The company that makes a run of these tracks in vinyl will make a fortune I tell ya! I know some don’t like that medium but on a tank like this, you will wish you had something easier. The tracks are done well but in construction, they are a real chore to keep secured.

Sprue C (X2)
… Includes the details of two turrets for this kit – the optional turret parts for Object 279 and Object 279M versions are here as well as the two halves

The cast texture of the turrets is quite realistic – but the split of the two halves is worrying as I have had some experience with bad joints in the past (no pot jokes please)

The turret rings are here in their entirety – they can be displayed open or closed but its best you stick a figure in them if you do as there are no internal parts supplied with the kit.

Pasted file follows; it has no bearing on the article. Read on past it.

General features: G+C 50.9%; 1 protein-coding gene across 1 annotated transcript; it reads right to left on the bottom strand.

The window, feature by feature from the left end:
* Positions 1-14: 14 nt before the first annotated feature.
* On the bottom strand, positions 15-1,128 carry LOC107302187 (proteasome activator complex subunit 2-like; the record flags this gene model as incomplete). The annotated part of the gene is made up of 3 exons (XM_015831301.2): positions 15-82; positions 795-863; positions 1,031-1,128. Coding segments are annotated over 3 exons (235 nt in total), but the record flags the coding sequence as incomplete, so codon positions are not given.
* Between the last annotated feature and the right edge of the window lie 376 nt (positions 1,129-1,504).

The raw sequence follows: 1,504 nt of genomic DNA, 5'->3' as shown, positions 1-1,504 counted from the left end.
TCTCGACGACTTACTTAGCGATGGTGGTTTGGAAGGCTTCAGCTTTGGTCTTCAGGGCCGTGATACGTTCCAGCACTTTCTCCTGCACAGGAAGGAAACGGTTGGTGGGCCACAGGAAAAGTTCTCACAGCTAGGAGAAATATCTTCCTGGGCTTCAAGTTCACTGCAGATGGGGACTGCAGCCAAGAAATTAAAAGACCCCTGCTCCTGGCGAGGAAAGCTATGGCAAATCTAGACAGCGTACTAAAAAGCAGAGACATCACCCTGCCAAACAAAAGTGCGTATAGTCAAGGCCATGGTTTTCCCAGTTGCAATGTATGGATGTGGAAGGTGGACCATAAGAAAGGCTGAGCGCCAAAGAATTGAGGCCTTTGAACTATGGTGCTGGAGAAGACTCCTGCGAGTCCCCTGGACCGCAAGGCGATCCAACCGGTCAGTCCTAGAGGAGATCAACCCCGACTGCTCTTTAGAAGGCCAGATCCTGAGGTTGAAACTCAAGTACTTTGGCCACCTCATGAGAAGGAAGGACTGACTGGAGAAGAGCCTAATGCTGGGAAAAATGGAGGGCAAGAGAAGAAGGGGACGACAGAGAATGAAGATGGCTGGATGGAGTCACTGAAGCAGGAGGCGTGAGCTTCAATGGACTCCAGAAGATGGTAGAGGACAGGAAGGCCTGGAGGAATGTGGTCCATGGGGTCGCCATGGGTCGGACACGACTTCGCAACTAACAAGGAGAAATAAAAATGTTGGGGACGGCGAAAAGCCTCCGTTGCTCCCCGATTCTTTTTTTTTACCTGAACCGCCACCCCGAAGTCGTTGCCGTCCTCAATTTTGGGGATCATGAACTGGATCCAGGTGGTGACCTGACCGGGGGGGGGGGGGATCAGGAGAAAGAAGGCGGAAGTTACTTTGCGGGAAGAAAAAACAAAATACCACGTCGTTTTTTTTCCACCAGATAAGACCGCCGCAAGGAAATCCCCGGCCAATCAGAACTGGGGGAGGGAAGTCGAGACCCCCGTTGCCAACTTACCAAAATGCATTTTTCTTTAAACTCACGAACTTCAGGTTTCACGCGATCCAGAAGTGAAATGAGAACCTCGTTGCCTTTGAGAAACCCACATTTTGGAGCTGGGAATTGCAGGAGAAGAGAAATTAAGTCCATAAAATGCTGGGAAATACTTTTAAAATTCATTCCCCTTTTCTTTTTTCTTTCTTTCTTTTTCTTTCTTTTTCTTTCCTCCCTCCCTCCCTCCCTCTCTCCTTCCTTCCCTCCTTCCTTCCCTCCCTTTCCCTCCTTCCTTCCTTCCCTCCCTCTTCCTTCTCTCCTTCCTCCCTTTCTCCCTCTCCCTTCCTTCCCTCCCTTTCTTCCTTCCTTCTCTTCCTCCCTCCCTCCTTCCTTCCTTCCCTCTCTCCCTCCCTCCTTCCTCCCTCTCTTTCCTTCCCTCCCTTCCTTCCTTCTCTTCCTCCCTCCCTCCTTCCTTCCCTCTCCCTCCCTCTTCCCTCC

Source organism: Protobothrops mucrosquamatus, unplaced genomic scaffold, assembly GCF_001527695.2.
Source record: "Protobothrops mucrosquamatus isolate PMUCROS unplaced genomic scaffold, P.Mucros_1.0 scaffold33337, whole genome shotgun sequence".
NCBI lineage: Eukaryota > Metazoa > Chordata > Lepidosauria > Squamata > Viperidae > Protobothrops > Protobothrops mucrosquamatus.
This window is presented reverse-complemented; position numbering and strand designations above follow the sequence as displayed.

The hollowed out 14.5 mm KPVT machine guns for the turret look good here – they move with the barrel as in real life. Notice two different cooling jackets here.

Sprue D
Sprue D contains both the gun barrel options, headlamps, the barrel lock, the side parts of the fuel tanks, the tools and railings for the hull of the tank and parts for the exhaust.

On either side of the sprue, we see the longer 130 mm M-65 rifled barrel gun and the other the almost stubby (in comparison) 279M 152mm barrel. The ling riffled barrelled 130mm M-65 gun is again split thru the middle as well and balances out the tank a lot better – the muzzle brake will look good after some sanding and cleaning up as it is hollow and you can see through it from side on.

The shorter TPC-152mm gun – all I know about his gun is what I have seen read - no pictures of this on the tank exist (as it didn’t happen) but the option is there and it is a good thing to have.

The short barreled 152.4 mm ML-20SM model 1944 (МЛ-20СМ обр. 1944 г) had a barrel length of over 4.5 meters. The fact that there was no muzzle brake further increased the firepower of the gun. It is two parts here split down the middle in the kit so it’s an easy construction. Like the long barreled main gun it sits in in only one way because of the joint shape so you cannot get it wrong.